SARS-CoV-2 infection fatality rate (IFR) doubles with every five years of age from childhood onward. Circulating autoantibodies neutralizing IFN-α, IFN-ω, and/or IFN-β are found in ~20% of deceased patients across age groups. In the general population, they are found in ~1% of individuals aged 20-70 years and in >4% of those >70 years old. With a sample of 1,261 deceased patients and 34,159 uninfected individuals, we estimated both IFR and relative risk of death (RRD) across age groups for individuals carrying autoantibodies neutralizing type I IFNs, relative to non-carriers. For autoantibodies neutralizing IFN-α2 or IFN-ω, the RRD was 17.0[95% CI:11.7-24.7] for individuals under 70 years old and 5.8[4.5-7.4] for individuals aged 70 and over, whereas, for autoantibodies neutralizing both molecules, the RRD was 188.3[44.8-774.4] and 7.2[5.0-10.3], respectively. IFRs increased with age, from 0.17%[0.12-0.31] for individuals <40 years old to 26.7%[20.3-35.2] for those ≥80 years old for autoantibodies neutralizing IFN-α2 or IFN-ω, and from 0.84%[0.31-8.28] to 40.5%[27.82-61.20] for the same two age groups, for autoantibodies neutralizing both molecules. Autoantibodies against type I IFNs increase IFRs, and are associated with high RRDs, particularly those neutralizing both IFN-α2 and -ω. Remarkably, IFR increases with age, whereas RRD decreases with age. Autoimmunity to type I IFNs appears to be second only to age among common predictors of COVID-19 death.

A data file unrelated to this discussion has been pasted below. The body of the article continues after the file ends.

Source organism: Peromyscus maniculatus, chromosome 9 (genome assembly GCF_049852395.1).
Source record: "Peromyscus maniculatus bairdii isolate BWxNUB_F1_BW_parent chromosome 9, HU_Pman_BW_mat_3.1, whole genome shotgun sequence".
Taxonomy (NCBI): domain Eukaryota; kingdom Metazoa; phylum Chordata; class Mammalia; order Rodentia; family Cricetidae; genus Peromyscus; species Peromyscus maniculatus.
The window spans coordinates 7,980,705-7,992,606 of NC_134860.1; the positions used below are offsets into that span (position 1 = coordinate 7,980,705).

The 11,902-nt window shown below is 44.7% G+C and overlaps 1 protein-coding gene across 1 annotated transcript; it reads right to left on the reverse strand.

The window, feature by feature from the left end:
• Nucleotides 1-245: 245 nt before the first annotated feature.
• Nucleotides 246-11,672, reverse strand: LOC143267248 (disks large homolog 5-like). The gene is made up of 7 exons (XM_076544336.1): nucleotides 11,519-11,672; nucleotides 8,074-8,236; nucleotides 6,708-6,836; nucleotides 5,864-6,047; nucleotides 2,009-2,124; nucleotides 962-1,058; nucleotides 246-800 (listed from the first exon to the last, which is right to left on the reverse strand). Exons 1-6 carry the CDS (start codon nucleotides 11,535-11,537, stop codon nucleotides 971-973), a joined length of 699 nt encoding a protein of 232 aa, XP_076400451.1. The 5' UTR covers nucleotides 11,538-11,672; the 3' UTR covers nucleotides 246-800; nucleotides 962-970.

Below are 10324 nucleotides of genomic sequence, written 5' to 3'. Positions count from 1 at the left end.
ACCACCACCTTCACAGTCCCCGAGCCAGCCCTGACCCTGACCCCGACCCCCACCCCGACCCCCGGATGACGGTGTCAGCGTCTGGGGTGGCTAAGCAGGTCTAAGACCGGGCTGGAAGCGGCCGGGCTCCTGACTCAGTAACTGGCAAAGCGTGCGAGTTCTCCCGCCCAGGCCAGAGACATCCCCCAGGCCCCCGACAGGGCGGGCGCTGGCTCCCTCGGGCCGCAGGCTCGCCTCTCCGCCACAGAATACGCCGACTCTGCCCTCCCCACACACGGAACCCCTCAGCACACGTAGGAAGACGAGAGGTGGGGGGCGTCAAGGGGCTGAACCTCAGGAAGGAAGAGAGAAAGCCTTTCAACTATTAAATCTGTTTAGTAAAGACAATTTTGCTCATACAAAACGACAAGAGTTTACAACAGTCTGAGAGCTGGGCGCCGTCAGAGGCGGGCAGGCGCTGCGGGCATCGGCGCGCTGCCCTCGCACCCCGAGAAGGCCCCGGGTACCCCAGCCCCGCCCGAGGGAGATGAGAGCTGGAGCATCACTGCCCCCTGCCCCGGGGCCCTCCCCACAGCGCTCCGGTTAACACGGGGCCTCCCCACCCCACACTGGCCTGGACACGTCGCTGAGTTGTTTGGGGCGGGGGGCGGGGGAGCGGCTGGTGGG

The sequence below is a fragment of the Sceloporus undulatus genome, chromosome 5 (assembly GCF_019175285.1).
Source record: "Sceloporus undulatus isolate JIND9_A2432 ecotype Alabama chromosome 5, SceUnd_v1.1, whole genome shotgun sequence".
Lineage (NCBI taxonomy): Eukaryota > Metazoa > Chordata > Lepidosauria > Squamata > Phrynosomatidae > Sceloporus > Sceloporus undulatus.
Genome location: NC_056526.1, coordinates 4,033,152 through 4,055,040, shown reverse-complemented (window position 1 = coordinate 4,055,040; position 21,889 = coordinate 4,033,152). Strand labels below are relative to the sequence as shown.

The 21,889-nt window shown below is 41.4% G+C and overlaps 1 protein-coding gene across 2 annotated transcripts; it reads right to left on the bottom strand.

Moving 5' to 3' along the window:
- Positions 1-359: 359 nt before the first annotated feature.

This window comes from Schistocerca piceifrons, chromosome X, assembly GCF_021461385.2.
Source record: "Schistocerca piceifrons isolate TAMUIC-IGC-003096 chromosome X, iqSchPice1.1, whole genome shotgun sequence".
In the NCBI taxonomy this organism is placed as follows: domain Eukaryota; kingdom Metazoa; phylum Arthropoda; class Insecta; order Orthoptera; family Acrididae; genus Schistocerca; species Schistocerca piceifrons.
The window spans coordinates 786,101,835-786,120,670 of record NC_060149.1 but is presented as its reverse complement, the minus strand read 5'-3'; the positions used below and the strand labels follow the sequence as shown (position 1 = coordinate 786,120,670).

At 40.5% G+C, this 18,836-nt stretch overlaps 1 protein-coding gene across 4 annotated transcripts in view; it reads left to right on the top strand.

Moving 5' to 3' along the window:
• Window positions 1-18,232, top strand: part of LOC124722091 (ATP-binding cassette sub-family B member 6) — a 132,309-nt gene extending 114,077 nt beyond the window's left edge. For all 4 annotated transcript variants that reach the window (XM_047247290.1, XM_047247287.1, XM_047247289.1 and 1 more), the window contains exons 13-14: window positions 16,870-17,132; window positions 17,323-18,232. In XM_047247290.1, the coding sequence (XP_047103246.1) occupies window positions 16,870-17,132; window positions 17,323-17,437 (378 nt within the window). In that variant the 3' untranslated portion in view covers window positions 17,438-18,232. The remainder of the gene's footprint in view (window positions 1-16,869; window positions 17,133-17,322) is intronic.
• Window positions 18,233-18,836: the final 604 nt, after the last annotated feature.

|Original language||English (US)|
|State||Published - Jan 14 2022|